Georg, a yoga instructor in Germany, presents the general thesis that overthinking can disrupt the flow of physical practice. Of course. But further, that biomechanics distract the aspiring yogi from meditating upon the Self. Well, maybe. It really depends on what you feel the “Self” to be. We’re endlessly creative when it comes to distracting ourselves from whatever needs the most tender work. But injury due to a lack of mindfulness can also be a bloody distraction from the Self (or non-self, or whatever it is), and the entire alignment movement, from the geometries innovated by Iyengar in the 1970s to the subtle patterning explorations of the students of (for example) Bonnie Bainbridge Cohen has applied an evolving kinetic intelligence towards injury prevention. There might be some compulsive tendencies amongst this lot, but their object isn’t to somehow avoid spirituality. It’s to use embodied experience to meditate on the potentially harmonious relationships between space, structure, and personhood. I responded to what, in my opinion, was Georg’s derogatory and minimizing position in detail in a little FB rant that was picked up by Yogabrains. I thought it worth expanding upon here by looking at some other questions that ripened in the ensuing discussion.
Why do we use Patañjali to guide our āsana ideas?
Maybe it’s because the three tips the Sūtras offer in 2.46-48 regarding āsana are excellent generalized advice: 1) be firm and stable, 2) relax your habit of effort, 3) feel the oscillations of reactivity become quiet. Or maybe because YS 2.1 can be elegantly extrapolated into a kind of “serenity prayer for āsana”, as per Leslie Kaminoff (who I had the pleasure of recently interviewing), who relates tapas to the will to change, Īśvara-praṇidhāna to surrendering to the unchangeable, and svādhyāya as the wisdom to know the difference. Such good stuff.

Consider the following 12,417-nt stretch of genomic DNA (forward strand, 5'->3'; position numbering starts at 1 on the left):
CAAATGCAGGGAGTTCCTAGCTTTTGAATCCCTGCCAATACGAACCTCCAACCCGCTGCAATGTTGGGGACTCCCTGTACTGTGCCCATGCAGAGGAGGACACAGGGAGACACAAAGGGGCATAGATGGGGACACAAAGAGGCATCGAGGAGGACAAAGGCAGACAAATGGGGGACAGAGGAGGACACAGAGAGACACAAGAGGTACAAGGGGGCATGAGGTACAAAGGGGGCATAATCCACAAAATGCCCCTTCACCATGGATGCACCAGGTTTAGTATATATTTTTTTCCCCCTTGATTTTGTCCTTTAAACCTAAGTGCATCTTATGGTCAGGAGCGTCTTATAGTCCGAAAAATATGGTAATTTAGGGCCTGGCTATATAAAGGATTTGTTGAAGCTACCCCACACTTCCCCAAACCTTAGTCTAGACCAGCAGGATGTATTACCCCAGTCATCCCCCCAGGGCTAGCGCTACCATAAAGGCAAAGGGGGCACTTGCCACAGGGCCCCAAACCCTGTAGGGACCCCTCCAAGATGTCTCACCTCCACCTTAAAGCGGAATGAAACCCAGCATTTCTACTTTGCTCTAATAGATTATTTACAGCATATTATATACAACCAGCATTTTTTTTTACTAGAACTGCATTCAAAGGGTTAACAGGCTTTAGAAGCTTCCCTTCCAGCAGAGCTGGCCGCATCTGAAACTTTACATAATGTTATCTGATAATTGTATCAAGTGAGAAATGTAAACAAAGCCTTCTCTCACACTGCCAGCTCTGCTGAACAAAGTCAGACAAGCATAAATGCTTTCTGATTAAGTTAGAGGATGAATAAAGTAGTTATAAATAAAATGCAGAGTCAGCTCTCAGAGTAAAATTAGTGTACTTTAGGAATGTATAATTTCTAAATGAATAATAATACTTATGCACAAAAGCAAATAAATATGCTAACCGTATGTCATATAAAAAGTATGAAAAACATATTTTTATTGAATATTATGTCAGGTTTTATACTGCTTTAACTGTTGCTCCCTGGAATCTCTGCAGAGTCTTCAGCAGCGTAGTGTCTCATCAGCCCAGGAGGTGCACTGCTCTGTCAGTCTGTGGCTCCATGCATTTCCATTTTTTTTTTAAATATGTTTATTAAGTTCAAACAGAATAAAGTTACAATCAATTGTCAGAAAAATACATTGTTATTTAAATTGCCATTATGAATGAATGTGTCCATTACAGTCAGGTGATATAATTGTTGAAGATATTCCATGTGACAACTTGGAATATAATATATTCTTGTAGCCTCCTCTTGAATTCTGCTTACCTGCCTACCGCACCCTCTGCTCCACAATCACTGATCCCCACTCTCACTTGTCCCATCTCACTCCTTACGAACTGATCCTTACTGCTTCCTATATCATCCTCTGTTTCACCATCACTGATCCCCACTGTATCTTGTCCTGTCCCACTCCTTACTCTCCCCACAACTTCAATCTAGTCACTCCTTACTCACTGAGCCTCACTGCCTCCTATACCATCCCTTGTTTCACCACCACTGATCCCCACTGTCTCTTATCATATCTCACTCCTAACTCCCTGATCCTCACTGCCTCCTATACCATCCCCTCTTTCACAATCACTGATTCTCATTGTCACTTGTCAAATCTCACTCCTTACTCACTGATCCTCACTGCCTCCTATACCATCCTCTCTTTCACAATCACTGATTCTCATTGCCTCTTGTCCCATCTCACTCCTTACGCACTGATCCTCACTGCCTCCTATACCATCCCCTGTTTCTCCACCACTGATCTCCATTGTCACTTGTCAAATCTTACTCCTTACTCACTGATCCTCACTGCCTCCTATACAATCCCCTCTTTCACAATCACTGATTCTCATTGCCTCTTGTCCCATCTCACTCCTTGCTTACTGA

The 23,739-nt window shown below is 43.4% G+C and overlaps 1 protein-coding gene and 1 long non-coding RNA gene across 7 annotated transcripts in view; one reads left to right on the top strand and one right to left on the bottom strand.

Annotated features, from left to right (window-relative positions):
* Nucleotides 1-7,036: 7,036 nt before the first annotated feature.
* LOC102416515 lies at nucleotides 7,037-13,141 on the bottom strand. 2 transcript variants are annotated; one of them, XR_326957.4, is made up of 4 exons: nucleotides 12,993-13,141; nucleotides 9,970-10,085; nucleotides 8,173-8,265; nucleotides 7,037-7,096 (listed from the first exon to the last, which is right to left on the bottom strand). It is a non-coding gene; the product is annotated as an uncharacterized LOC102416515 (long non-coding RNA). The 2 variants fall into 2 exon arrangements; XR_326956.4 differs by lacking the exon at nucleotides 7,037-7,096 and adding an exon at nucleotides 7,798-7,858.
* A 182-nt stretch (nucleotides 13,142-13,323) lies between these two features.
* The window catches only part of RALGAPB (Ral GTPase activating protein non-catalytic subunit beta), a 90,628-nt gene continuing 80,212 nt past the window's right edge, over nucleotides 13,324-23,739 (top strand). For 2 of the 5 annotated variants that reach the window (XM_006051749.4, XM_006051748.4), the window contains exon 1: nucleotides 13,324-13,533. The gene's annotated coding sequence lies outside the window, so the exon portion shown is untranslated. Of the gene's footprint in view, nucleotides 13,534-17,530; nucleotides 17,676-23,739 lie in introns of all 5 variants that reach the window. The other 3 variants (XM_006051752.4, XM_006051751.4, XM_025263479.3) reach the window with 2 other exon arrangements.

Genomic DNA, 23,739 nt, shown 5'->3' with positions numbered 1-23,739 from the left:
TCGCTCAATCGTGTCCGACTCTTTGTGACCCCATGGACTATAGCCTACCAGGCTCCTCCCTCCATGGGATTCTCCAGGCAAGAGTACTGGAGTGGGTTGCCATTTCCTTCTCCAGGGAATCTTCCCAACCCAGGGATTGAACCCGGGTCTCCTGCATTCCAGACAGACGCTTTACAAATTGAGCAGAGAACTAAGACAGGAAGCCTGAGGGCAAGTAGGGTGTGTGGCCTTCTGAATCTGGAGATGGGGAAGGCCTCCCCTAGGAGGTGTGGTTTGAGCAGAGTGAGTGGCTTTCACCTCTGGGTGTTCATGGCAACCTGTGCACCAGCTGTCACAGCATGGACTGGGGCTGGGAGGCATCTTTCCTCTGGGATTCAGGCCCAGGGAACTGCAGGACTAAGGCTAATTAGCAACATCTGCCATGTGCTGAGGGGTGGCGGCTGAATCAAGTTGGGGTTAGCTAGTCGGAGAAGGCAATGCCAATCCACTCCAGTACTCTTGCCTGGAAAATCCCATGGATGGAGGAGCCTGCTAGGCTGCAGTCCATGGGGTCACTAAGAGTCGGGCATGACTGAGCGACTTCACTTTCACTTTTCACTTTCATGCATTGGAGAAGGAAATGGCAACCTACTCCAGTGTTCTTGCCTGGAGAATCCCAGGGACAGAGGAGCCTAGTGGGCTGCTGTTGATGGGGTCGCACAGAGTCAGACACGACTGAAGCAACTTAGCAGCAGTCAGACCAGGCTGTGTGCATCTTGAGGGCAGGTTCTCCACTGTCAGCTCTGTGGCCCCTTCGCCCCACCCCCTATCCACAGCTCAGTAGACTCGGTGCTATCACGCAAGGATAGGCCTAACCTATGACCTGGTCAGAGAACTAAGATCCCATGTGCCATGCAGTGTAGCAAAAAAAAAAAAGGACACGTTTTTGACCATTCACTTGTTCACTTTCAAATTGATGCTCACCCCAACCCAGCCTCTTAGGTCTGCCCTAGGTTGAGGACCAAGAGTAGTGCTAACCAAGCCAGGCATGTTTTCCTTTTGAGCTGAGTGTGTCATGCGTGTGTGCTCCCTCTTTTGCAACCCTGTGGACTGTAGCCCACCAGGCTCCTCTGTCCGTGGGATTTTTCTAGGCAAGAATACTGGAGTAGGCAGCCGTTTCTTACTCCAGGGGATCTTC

But might we also cling to the good book because it’s the one theoretical life-raft we can remember from our philosophy-thin trainings? Or do we cling to it because we don’t realize (or we actively ignore) that it’s not talking about the primary series, or even haṭhayoga at all, which emerges about a thousand years later? Maybe this omission allows us to overlook the complex aims of the haṭhayoga vibe – which are at the root of both āsana injury and therapeutics by design – and piously pretend that it’s all really simple, and that injured yogis have somehow sinned against the universalist storyline, and deserve thinly-veiled scorn for not abiding by aparigraha when they got tweaked in a backbend, following instructions to the best of their ability.
Or then again… the Yoga Sūtras might subconsciously provide a back door out of concern for the flesh altogether. The book’s argument, after all, moves towards an ultimate disembodiment, an a-yoga, as Edwin Bryant describes it, between consciousness (puruṣa) and the phenomenal world (prakṛti, personalized in the flesh). I wonder if repeated quoting of YS 2.46-48 may carry by association the hidden mantra of Patañjali’s thrust: In the end, your body doesn’t matter. Using this sentiment to question anality around alignment is one thing, but are we also using it to silence the existential question that will never leave us?
To me the takeaway is that solemnly quoting or misquoting old books neither softens the complexity of our evolving world nor does it let us off of the learning hook.
Why are teachers so eager to claim that no one has been injured in their classes?